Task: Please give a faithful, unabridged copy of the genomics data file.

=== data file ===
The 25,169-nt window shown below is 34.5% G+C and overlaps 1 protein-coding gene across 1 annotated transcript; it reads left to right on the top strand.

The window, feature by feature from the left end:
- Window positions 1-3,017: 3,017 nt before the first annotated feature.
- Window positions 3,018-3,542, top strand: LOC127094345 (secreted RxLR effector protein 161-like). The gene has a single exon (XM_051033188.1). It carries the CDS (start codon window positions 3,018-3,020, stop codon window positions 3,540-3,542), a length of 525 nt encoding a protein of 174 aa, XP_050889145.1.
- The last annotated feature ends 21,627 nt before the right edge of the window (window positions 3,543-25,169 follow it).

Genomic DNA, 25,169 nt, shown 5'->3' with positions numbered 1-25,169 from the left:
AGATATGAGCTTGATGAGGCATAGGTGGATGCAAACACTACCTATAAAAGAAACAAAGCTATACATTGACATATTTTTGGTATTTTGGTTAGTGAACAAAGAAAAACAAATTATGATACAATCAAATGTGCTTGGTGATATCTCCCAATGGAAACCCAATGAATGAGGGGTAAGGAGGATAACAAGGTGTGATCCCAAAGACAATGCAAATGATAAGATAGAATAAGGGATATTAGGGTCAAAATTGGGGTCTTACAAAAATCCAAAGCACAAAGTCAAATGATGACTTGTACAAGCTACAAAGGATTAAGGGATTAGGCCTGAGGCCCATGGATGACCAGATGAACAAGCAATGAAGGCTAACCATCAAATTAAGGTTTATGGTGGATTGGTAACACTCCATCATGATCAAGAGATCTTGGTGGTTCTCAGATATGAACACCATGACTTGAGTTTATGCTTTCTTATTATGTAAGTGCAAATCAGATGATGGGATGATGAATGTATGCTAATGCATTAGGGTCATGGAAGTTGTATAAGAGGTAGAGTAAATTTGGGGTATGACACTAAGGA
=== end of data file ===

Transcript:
The 25,169-nt window shown below is 34.5% G+C and overlaps 1 protein-coding gene across 1 annotated transcript; it reads left to right on the top strand.

The window, feature by feature from the left end:
- Window positions 1-3,017: 3,017 nt before the first annotated feature.
- Window positions 3,018-3,542, top strand: LOC127094345 (secreted RxLR effector protein 161-like). The gene has a single exon (XM_051033188.1). It carries the CDS (start codon window positions 3,018-3,020, stop codon window positions 3,540-3,542), a length of 525 nt encoding a protein of 174 aa, XP_050889145.1.
- The last annotated feature ends 21,627 nt before the right edge of the window (window positions 3,543-25,169 follow it).

Genomic DNA, 25,169 nt, shown 5'->3' with positions numbered 1-25,169 from the left:
AGATATGAGCTTGATGAGGCATAGGTGGATGCAAACACTACCTATAAAAGAAACAAAGCTATACATTGACATATTTTTGGTATTTTGGTTAGTGAACAAAGAAAAACAAATTATGATACAATCAAATGTGCTTGGTGATATCTCCCAATGGAAACCCAATGAATGAGGGGTAAGGAGGATAACAAGGTGTGATCCCAAAGACAATGCAAATGATAAGATAGAATAAGGGATATTAGGGTCAAAATTGGGGTCTTACAAAAATCCAAAGCACAAAGTCAAATGATGACTTGTACAAGCTACAAAGGATTAAGGGATTAGGCCTGAGGCCCATGGATGACCAGATGAACAAGCAATGAAGGCTAACCATCAAATTAAGGTTTATGGTGGATTGGTAACACTCCATCATGATCAAGAGATCTTGGTGGTTCTCAGATATGAACACCATGACTTGAGTTTATGCTTTCTTATTATGTAAGTGCAAATCAGATGATGGGATGATGAATGTATGCTAATGCATTAGGGTCATGGAAGTTGTATAAGAGGTAGAGTAAATTTGGGGTATGACACTAAGGA